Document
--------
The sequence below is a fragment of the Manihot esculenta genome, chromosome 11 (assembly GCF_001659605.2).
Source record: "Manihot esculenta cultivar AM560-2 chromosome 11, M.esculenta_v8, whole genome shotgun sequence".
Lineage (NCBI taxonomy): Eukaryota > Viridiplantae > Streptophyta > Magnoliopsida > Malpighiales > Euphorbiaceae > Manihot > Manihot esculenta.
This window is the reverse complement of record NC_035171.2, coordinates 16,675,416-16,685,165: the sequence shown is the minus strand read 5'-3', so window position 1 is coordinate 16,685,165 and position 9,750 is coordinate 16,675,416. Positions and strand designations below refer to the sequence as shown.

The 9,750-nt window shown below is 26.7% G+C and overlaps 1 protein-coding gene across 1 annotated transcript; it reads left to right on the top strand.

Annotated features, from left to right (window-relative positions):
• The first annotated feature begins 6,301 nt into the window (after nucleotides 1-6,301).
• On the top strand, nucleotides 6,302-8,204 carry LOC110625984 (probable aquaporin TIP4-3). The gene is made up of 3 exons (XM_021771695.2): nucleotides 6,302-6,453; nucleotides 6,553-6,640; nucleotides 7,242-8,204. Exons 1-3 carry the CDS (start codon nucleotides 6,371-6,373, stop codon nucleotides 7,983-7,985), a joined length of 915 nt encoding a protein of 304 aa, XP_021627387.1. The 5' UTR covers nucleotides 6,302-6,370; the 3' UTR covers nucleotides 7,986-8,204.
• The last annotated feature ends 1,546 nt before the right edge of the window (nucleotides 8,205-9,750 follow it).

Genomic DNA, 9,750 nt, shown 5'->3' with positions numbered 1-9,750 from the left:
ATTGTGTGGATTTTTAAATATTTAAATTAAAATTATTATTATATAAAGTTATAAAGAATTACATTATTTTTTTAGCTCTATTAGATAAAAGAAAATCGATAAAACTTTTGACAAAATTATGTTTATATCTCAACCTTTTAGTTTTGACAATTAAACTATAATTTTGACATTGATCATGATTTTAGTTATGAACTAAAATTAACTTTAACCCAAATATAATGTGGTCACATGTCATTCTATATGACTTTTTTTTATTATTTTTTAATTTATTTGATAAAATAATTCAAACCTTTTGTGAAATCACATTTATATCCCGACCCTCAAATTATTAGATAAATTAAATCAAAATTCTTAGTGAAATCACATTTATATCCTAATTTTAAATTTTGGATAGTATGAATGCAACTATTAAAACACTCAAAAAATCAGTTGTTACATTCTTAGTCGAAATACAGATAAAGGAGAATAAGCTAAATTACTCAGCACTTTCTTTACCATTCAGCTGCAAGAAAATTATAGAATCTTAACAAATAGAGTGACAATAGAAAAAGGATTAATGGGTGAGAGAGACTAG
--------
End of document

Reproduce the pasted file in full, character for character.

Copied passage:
The sequence below is a fragment of the Manihot esculenta genome, chromosome 11 (assembly GCF_001659605.2).
Source record: "Manihot esculenta cultivar AM560-2 chromosome 11, M.esculenta_v8, whole genome shotgun sequence".
Lineage (NCBI taxonomy): Eukaryota > Viridiplantae > Streptophyta > Magnoliopsida > Malpighiales > Euphorbiaceae > Manihot > Manihot esculenta.
This window is the reverse complement of record NC_035171.2, coordinates 16,675,416-16,685,165: the sequence shown is the minus strand read 5'-3', so window position 1 is coordinate 16,685,165 and position 9,750 is coordinate 16,675,416. Positions and strand designations below refer to the sequence as shown.

The 9,750-nt window shown below is 26.7% G+C and overlaps 1 protein-coding gene across 1 annotated transcript; it reads left to right on the top strand.

Annotated features, from left to right (window-relative positions):
• The first annotated feature begins 6,301 nt into the window (after nucleotides 1-6,301).
• On the top strand, nucleotides 6,302-8,204 carry LOC110625984 (probable aquaporin TIP4-3). The gene is made up of 3 exons (XM_021771695.2): nucleotides 6,302-6,453; nucleotides 6,553-6,640; nucleotides 7,242-8,204. Exons 1-3 carry the CDS (start codon nucleotides 6,371-6,373, stop codon nucleotides 7,983-7,985), a joined length of 915 nt encoding a protein of 304 aa, XP_021627387.1. The 5' UTR covers nucleotides 6,302-6,370; the 3' UTR covers nucleotides 7,986-8,204.
• The last annotated feature ends 1,546 nt before the right edge of the window (nucleotides 8,205-9,750 follow it).

Genomic DNA, 9,750 nt, shown 5'->3' with positions numbered 1-9,750 from the left:
ATTGTGTGGATTTTTAAATATTTAAATTAAAATTATTATTATATAAAGTTATAAAGAATTACATTATTTTTTTAGCTCTATTAGATAAAAGAAAATCGATAAAACTTTTGACAAAATTATGTTTATATCTCAACCTTTTAGTTTTGACAATTAAACTATAATTTTGACATTGATCATGATTTTAGTTATGAACTAAAATTAACTTTAACCCAAATATAATGTGGTCACATGTCATTCTATATGACTTTTTTTTATTATTTTTTAATTTATTTGATAAAATAATTCAAACCTTTTGTGAAATCACATTTATATCCCGACCCTCAAATTATTAGATAAATTAAATCAAAATTCTTAGTGAAATCACATTTATATCCTAATTTTAAATTTTGGATAGTATGAATGCAACTATTAAAACACTCAAAAAATCAGTTGTTACATTCTTAGTCGAAATACAGATAAAGGAGAATAAGCTAAATTACTCAGCACTTTCTTTACCATTCAGCTGCAAGAAAATTATAGAATCTTAACAAATAGAGTGACAATAGAAAAAGGATTAATGGGTGAGAGAGACTAG